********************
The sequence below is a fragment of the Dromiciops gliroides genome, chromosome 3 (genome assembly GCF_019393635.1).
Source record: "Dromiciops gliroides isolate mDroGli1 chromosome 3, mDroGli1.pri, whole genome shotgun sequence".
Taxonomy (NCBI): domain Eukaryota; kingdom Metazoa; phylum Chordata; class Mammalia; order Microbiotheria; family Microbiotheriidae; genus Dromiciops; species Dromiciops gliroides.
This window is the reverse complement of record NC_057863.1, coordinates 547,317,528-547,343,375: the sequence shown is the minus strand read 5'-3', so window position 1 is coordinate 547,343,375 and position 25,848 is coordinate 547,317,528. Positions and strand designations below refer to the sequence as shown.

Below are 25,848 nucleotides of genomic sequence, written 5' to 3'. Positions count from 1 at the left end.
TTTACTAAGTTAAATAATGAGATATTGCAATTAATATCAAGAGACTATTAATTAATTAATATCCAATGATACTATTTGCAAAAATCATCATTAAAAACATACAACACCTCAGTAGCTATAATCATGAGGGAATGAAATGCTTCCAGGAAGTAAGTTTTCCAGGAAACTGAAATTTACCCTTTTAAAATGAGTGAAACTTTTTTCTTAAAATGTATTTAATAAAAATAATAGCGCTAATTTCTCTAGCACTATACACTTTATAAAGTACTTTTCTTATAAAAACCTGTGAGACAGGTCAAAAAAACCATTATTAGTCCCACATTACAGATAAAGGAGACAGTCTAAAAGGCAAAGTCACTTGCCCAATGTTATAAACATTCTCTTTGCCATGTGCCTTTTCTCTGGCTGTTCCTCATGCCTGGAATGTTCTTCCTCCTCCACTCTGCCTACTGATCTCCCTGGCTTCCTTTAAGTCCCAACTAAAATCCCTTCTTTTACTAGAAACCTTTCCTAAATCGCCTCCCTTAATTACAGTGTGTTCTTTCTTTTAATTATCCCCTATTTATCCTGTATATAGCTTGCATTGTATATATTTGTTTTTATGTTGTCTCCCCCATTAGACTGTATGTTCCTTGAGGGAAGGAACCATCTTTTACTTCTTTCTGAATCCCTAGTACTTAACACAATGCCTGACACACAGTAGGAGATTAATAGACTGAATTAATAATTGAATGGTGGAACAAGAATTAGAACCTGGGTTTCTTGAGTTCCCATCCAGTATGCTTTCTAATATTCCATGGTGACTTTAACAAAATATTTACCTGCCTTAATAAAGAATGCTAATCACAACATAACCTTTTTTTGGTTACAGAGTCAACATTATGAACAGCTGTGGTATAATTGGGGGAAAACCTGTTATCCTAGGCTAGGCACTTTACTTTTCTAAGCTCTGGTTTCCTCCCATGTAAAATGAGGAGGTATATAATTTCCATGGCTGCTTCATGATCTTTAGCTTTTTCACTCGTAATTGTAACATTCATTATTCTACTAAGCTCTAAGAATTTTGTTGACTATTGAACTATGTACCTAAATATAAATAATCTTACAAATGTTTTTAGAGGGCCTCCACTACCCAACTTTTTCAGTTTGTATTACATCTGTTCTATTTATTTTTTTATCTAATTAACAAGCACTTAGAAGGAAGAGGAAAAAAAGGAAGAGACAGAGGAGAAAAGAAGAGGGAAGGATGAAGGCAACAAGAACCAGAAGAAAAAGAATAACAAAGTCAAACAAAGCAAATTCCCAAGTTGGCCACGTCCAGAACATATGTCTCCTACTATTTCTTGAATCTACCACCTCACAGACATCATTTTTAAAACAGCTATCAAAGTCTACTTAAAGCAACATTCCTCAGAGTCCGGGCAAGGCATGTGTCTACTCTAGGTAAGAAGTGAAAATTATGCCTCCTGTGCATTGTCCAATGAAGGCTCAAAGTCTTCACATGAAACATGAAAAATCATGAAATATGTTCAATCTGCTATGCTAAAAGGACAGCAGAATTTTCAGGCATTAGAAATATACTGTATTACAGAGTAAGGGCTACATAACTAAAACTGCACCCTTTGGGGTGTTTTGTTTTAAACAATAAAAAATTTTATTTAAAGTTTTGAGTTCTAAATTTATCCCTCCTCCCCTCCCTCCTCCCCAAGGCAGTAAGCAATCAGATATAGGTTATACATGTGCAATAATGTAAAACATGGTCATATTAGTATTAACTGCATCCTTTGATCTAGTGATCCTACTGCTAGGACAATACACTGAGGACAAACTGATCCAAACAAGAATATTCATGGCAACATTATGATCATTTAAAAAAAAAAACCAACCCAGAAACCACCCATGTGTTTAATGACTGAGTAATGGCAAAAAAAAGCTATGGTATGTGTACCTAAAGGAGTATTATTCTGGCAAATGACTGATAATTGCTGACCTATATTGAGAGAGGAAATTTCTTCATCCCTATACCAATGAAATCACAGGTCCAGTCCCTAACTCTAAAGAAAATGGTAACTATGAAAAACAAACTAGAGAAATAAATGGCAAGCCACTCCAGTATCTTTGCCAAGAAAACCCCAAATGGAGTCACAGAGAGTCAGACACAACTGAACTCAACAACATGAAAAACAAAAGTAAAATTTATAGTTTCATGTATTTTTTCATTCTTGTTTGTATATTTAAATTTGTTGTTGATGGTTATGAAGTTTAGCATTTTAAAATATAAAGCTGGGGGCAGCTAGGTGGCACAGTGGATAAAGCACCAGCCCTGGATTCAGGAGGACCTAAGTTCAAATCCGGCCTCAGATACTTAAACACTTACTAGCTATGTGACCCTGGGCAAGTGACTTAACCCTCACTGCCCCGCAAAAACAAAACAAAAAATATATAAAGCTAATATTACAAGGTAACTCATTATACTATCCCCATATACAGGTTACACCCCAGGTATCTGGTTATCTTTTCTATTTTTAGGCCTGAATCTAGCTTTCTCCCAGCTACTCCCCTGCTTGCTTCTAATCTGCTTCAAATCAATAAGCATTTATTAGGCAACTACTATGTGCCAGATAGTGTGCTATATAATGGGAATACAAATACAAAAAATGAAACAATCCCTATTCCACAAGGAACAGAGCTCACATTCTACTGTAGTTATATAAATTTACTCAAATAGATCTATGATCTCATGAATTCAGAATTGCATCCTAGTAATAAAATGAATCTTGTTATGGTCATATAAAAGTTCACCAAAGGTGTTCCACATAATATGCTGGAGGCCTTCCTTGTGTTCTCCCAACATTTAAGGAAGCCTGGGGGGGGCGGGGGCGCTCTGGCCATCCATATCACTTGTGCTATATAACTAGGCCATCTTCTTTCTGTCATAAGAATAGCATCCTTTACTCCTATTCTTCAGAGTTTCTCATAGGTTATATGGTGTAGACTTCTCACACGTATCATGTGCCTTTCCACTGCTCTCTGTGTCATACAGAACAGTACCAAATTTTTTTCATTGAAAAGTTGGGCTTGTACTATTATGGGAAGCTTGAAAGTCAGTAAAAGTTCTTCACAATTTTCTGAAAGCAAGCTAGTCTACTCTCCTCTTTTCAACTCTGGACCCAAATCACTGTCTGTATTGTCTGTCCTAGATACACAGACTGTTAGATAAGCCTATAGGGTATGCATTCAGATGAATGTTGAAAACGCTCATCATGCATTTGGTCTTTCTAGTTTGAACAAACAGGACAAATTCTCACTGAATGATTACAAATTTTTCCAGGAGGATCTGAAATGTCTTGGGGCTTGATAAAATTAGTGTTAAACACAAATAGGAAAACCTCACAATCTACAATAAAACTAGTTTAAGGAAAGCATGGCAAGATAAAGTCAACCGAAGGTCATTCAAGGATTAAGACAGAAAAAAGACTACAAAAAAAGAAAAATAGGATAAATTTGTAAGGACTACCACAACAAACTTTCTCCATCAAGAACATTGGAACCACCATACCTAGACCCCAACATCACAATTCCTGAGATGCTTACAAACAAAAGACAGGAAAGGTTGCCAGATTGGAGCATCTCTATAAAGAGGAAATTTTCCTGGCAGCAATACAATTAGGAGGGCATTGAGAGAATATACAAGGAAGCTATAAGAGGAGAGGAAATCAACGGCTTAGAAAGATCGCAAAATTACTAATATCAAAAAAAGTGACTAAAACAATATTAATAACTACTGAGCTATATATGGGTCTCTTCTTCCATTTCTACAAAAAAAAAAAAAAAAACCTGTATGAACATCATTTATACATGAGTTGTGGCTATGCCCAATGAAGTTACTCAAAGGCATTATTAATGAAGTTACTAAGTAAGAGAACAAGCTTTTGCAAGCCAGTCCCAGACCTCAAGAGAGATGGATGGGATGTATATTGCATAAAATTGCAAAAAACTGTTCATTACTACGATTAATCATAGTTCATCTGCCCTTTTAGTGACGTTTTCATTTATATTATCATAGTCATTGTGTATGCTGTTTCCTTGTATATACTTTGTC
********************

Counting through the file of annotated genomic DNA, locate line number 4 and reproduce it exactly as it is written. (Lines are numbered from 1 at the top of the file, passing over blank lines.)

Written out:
This window is the reverse complement of record NC_057863.1, coordinates 547,317,528-547,343,375: the sequence shown is the minus strand read 5'-3', so window position 1 is coordinate 547,343,375 and position 25,848 is coordinate 547,317,528. Positions and strand designations below refer to the sequence as shown.